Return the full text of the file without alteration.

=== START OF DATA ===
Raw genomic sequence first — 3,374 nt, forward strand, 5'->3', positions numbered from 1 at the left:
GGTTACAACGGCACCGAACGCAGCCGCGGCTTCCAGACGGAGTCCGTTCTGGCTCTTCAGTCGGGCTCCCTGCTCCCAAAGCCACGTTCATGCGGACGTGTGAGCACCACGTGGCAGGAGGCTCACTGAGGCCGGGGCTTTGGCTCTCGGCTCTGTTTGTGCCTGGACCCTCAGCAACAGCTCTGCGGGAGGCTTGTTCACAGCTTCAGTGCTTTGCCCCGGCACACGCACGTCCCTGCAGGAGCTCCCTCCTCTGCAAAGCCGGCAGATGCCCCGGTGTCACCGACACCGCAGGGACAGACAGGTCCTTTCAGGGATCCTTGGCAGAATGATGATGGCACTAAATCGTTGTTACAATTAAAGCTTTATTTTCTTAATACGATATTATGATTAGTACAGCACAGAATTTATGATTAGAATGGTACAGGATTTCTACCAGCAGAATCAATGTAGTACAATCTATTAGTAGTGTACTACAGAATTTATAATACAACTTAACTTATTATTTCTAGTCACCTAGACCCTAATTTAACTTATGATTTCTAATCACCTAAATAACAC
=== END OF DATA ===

Raw genomic sequence first — 3,374 nt, forward strand, 5'->3', positions numbered from 1 at the left:
GGTTACAACGGCACCGAACGCAGCCGCGGCTTCCAGACGGAGTCCGTTCTGGCTCTTCAGTCGGGCTCCCTGCTCCCAAAGCCACGTTCATGCGGACGTGTGAGCACCACGTGGCAGGAGGCTCACTGAGGCCGGGGCTTTGGCTCTCGGCTCTGTTTGTGCCTGGACCCTCAGCAACAGCTCTGCGGGAGGCTTGTTCACAGCTTCAGTGCTTTGCCCCGGCACACGCACGTCCCTGCAGGAGCTCCCTCCTCTGCAAAGCCGGCAGATGCCCCGGTGTCACCGACACCGCAGGGACAGACAGGTCCTTTCAGGGATCCTTGGCAGAATGATGATGGCACTAAATCGTTGTTACAATTAAAGCTTTATTTTCTTAATACGATATTATGATTAGTACAGCACAGAATTTATGATTAGAATGGTACAGGATTTCTACCAGCAGAATCAATGTAGTACAATCTATTAGTAGTGTACTACAGAATTTATAATACAACTTAACTTATTATTTCTAGTCACCTAGACCCTAATTTAACTTATGATTTCTAATCACCTAAATAACAC